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                                        Volume. 12115

German businesses should seize lucrative opportunities in Iran: NUMOV CEO
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c_330_235_16777215_0___images_stories_edim_04_german2.jpgGerman companies will have to act fast and seize the lucrative opportunities offered by the Iranian market, says Helene Rang CEO of the German Near and Middle East Association (NUMOV). 
 
“There is especially a high demand for products made by German small and medium-sized entities,” she stressed, noting that around 80 percent of machinery and equipment in Iran is of German origin.
 
“NUMOV advocates closer economic ties with Iran. There is huge demand, particularly against the backdrop of a further easing of sanctions,” Rang told Deutsche Welle. 
 
But companies don’t want to openly express their interest in engaging in business activities in Iran. Firms that have economic interests in the U.S. are particularly reluctant to endanger their ties with the authorities, explained Rang.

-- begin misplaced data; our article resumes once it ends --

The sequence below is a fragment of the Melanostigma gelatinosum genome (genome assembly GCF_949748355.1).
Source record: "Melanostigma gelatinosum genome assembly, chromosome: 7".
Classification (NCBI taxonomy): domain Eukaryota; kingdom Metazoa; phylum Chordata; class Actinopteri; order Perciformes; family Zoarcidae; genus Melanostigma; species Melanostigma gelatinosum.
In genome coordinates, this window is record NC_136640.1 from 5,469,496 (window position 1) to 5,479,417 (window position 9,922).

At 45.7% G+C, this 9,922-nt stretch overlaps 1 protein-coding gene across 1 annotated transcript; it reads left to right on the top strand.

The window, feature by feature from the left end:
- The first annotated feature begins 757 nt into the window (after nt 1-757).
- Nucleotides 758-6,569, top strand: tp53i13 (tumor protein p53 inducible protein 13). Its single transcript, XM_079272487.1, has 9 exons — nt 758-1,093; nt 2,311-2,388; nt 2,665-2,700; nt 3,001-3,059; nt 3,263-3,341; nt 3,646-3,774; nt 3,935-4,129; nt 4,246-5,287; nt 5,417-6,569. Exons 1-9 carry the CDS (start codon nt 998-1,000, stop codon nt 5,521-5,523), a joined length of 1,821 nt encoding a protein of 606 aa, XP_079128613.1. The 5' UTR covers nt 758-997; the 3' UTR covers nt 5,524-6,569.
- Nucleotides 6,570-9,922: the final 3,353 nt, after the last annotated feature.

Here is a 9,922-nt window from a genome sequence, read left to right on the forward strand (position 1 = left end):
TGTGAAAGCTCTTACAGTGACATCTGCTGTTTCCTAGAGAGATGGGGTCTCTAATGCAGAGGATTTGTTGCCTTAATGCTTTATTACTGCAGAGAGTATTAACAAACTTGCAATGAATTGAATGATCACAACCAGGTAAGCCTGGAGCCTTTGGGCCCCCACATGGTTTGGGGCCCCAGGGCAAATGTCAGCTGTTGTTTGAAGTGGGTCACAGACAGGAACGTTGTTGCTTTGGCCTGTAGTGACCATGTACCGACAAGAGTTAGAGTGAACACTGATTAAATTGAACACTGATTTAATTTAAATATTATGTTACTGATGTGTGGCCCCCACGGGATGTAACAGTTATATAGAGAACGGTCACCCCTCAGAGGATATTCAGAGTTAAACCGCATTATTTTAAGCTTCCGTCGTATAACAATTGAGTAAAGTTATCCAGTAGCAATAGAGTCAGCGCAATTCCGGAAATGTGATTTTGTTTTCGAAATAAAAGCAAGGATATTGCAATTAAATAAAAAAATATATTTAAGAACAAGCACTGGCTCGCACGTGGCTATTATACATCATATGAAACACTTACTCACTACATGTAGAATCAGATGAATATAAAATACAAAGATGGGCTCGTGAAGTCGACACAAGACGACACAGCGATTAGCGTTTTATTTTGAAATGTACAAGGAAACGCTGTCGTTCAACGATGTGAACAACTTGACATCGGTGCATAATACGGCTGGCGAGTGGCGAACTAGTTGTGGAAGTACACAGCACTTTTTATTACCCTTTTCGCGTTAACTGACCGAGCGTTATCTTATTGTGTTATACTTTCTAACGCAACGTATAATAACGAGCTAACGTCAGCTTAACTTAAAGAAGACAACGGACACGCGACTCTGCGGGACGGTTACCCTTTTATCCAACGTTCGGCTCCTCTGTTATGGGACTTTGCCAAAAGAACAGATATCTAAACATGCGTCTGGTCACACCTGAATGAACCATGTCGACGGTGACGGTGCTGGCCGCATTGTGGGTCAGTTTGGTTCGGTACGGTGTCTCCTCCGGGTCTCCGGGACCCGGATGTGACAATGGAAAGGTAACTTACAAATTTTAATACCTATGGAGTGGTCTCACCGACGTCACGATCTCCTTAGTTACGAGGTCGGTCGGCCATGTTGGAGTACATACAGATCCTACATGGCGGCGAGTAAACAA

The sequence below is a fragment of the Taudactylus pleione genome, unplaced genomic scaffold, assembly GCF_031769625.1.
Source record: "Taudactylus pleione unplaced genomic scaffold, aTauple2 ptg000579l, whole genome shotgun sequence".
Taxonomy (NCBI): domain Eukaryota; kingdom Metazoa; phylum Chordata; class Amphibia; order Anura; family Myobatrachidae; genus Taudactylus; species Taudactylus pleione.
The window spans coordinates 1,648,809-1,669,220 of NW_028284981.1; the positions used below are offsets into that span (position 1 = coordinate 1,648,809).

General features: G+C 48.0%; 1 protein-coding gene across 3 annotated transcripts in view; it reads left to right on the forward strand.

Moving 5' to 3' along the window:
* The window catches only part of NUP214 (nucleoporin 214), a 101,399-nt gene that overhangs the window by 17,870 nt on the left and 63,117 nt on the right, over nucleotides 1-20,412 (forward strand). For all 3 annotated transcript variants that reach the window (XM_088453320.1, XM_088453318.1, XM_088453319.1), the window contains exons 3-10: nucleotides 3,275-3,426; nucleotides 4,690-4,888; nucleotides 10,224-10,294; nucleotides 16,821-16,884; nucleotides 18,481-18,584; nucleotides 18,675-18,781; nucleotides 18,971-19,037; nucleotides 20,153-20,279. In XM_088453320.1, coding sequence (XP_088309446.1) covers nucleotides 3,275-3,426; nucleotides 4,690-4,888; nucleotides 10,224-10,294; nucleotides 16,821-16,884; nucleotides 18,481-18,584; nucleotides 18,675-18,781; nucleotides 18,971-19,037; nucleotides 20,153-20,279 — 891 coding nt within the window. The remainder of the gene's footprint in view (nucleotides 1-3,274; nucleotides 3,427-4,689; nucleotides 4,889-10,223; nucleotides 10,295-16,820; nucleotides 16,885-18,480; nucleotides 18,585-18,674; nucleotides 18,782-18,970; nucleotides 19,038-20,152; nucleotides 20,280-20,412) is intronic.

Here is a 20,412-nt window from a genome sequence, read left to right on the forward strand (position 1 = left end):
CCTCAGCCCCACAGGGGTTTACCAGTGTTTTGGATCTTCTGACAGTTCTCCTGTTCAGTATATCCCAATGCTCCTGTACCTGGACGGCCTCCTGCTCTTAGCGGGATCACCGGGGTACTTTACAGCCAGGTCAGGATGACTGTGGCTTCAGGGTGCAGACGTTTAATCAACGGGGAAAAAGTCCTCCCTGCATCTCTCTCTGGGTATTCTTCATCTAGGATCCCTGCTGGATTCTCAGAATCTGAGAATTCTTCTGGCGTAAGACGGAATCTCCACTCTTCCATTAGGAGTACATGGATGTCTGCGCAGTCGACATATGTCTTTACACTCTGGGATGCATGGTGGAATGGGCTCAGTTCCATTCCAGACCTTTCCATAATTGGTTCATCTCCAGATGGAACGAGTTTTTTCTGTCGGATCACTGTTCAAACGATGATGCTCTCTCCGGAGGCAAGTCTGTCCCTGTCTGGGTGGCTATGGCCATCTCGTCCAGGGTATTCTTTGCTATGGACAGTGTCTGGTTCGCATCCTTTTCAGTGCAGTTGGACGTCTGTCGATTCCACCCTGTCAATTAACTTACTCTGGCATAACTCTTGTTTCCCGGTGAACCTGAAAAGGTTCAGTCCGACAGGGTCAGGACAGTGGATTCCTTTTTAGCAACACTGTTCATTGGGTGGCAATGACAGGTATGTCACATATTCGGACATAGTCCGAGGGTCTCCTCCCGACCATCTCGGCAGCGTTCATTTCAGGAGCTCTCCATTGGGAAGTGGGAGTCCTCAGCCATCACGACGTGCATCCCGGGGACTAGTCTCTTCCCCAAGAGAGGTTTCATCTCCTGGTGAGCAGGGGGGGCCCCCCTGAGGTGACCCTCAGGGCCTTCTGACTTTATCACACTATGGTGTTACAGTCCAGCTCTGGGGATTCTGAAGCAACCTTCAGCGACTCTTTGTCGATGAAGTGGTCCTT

Before the imposition of sanctions, trade between Germany and Iran was booming. Particularly Germany’s Mittelstand (small and medium-sized companies) was selling Iran machinery and equipment used in industries such as construction, petrochemicals and mining, among others.
 
“German industry has in many ways went beyond the imposed sanctions and restricted their activity in Iran even further,” explained Daniel Bernbeck of the German–Iranian Chamber of Industry and Commerce (DIHK) in Tehran. 
 
Bernbeck estimates that German exports to Iran could reach an annual volume of three to six billion euros in the short to medium term, if Iran could export oil and gas at normal rates and have access to international banking and finance.
 
However, many companies are working on plans to quickly enter the Iranian market once the sanctions are eased.
 
Germany was Iran’s second most important trading partner in 2006, according to the Tehran Chamber of Commerce (TCCIM). However, the picture looks completely different eight years later. For instance, in the last three years, exports to Iran fell by nearly 20 percent.
 
“The sanctions have obviously had an impact on our economy, although they have not brought the country to a standstill,” Iran’s ambassador to Germany Ali Reza Sheikh Attar told DW, pointing out that the Chinese, Russians, and Turks took advantage of the gap left by Western companies.
 
The U.S. is abusing the sanctions regime to gain competitive advantage in the Iranian market and counter European competition, said Ambassador Sheikh Attar.
 
The country that benefited most from the Western-backed sanctions against Iran is China, which has increased its exports considerably and become one of Iran’s major trading partners. 
 
(Source: Deutsche Welle)

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